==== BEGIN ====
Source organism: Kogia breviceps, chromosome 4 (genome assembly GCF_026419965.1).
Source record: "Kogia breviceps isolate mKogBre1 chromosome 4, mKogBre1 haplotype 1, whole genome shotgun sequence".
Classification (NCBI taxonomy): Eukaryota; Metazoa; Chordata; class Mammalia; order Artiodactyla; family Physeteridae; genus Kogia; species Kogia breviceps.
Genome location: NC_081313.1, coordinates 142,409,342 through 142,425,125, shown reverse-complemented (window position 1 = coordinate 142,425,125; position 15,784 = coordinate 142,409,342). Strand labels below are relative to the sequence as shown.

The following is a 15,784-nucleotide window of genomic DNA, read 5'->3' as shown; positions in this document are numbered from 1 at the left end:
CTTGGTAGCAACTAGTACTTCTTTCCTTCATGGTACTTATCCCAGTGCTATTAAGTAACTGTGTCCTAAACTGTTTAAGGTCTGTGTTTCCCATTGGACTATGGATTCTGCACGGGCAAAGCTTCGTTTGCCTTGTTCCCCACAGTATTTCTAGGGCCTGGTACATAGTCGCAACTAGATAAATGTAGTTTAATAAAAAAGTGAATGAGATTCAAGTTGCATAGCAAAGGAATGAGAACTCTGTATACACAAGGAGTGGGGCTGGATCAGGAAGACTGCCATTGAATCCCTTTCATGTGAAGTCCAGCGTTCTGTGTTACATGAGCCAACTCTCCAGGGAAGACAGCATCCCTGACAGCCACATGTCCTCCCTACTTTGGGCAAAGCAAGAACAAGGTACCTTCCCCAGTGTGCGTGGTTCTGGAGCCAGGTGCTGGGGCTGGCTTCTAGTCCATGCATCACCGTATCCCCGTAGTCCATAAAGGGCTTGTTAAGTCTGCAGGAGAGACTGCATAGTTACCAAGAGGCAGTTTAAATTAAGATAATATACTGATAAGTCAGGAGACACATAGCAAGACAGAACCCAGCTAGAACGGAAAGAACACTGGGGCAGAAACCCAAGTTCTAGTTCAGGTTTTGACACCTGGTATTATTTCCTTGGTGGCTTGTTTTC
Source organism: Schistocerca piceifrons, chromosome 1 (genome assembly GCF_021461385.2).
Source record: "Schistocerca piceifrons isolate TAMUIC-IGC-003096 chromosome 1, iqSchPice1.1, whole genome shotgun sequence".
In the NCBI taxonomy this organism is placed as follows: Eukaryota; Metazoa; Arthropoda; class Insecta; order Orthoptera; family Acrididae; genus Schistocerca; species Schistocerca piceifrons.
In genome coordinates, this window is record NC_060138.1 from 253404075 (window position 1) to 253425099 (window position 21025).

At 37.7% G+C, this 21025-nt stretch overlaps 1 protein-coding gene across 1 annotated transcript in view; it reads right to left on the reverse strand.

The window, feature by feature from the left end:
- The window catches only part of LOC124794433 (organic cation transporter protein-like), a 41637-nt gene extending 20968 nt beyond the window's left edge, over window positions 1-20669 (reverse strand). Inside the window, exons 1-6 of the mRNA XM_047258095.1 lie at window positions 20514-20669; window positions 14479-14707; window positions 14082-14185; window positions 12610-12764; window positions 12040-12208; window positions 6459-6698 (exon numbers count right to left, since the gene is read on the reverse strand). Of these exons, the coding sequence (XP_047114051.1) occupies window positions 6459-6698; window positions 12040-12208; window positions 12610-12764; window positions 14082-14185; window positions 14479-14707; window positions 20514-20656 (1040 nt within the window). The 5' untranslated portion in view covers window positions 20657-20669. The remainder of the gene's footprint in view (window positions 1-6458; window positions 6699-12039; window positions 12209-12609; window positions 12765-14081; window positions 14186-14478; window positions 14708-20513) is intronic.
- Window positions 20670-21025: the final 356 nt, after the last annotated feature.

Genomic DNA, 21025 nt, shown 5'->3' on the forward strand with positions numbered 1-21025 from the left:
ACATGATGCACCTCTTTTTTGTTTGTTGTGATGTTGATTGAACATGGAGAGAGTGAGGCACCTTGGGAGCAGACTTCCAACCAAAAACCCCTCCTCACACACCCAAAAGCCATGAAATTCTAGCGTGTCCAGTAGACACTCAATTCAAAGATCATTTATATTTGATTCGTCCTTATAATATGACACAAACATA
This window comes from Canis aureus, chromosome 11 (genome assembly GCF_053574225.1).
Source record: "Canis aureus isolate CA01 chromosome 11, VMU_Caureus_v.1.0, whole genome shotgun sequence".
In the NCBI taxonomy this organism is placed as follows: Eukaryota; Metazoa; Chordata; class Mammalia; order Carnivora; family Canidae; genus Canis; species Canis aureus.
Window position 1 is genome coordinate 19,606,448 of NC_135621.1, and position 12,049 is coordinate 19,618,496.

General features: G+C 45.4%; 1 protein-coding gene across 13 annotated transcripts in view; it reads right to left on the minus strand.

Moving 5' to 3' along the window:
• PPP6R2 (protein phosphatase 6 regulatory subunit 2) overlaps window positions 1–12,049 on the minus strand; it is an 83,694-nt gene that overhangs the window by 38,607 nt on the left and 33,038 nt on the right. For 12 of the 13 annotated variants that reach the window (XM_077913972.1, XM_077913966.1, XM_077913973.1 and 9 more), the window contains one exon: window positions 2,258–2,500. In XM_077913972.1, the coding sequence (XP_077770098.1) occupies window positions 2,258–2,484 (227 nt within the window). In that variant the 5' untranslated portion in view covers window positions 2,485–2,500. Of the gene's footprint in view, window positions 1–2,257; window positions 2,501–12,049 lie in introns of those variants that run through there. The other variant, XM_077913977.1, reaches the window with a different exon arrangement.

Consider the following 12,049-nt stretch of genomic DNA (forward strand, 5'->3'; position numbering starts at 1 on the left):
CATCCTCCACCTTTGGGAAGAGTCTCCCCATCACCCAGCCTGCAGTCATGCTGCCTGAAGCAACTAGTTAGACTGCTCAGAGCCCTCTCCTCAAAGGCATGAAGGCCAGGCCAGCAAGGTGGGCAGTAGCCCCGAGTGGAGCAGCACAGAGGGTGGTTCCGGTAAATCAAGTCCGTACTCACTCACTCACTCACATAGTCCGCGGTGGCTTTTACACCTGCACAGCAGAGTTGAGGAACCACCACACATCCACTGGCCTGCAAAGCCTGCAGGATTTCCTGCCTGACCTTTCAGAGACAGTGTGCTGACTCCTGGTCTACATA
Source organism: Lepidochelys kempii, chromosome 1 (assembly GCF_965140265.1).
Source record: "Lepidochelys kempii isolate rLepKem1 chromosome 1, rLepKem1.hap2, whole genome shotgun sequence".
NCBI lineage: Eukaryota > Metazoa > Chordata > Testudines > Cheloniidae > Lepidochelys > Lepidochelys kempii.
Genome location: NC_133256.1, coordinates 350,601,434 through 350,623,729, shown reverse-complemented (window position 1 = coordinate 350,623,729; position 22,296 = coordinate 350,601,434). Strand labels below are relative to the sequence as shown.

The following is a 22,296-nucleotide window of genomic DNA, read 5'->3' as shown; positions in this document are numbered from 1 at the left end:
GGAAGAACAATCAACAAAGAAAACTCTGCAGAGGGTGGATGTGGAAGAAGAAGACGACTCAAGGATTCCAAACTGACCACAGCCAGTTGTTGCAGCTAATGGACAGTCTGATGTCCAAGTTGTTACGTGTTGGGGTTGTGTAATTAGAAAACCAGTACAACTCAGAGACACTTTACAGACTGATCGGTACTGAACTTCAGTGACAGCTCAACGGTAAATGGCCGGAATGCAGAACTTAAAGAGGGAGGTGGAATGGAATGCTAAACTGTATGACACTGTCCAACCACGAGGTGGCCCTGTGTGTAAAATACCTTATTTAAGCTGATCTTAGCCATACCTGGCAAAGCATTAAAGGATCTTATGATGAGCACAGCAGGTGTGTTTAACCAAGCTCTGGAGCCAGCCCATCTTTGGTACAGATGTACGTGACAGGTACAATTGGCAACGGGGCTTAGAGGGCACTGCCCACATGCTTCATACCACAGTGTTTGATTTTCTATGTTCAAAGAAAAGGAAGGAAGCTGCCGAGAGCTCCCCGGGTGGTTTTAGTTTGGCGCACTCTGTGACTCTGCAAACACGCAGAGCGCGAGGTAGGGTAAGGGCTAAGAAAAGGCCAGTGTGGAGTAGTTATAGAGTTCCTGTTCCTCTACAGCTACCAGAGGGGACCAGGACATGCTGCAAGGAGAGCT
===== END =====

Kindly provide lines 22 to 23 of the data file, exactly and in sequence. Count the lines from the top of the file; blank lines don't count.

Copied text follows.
Moving 5' to 3' along the window:
• PPP6R2 (protein phosphatase 6 regulatory subunit 2) overlaps window positions 1–12,049 on the minus strand; it is an 83,694-nt gene that overhangs the window by 38,607 nt on the left and 33,038 nt on the right. For 12 of the 13 annotated variants that reach the window (XM_077913972.1, XM_077913966.1, XM_077913973.1 and 9 more), the window contains one exon: window positions 2,258–2,500. In XM_077913972.1, the coding sequence (XP_077770098.1) occupies window positions 2,258–2,484 (227 nt within the window). In that variant the 5' untranslated portion in view covers window positions 2,485–2,500. Of the gene's footprint in view, window positions 1–2,257; window positions 2,501–12,049 lie in introns of those variants that run through there. The other variant, XM_077913977.1, reaches the window with a different exon arrangement.